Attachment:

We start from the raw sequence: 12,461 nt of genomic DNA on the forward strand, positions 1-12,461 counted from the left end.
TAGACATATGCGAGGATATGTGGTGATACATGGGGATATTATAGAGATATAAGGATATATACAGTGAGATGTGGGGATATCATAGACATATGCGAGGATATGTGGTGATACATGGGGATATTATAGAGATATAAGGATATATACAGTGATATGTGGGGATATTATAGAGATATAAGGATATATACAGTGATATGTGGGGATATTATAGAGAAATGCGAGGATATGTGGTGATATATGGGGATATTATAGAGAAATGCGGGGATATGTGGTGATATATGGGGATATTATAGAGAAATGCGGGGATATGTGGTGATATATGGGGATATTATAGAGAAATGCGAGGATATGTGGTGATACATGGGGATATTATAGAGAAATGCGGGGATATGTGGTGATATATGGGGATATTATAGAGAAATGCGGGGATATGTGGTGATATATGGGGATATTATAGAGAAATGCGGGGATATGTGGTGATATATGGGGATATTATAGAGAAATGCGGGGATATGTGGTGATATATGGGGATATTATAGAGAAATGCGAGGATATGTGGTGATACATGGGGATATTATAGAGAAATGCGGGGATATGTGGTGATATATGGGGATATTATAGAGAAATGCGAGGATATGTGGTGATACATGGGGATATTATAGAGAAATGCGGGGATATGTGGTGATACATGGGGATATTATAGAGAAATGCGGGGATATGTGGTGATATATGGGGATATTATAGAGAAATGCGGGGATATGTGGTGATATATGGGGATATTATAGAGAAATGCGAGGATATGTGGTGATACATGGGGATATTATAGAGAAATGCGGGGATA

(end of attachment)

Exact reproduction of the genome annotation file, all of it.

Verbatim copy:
We start from the raw sequence: 12,461 nt of genomic DNA on the forward strand, positions 1-12,461 counted from the left end.
TAGACATATGCGAGGATATGTGGTGATACATGGGGATATTATAGAGATATAAGGATATATACAGTGAGATGTGGGGATATCATAGACATATGCGAGGATATGTGGTGATACATGGGGATATTATAGAGATATAAGGATATATACAGTGATATGTGGGGATATTATAGAGATATAAGGATATATACAGTGATATGTGGGGATATTATAGAGAAATGCGAGGATATGTGGTGATATATGGGGATATTATAGAGAAATGCGGGGATATGTGGTGATATATGGGGATATTATAGAGAAATGCGGGGATATGTGGTGATATATGGGGATATTATAGAGAAATGCGAGGATATGTGGTGATACATGGGGATATTATAGAGAAATGCGGGGATATGTGGTGATATATGGGGATATTATAGAGAAATGCGGGGATATGTGGTGATATATGGGGATATTATAGAGAAATGCGGGGATATGTGGTGATATATGGGGATATTATAGAGAAATGCGGGGATATGTGGTGATATATGGGGATATTATAGAGAAATGCGAGGATATGTGGTGATACATGGGGATATTATAGAGAAATGCGGGGATATGTGGTGATATATGGGGATATTATAGAGAAATGCGAGGATATGTGGTGATACATGGGGATATTATAGAGAAATGCGGGGATATGTGGTGATACATGGGGATATTATAGAGAAATGCGGGGATATGTGGTGATATATGGGGATATTATAGAGAAATGCGGGGATATGTGGTGATATATGGGGATATTATAGAGAAATGCGAGGATATGTGGTGATACATGGGGATATTATAGAGAAATGCGGGGATA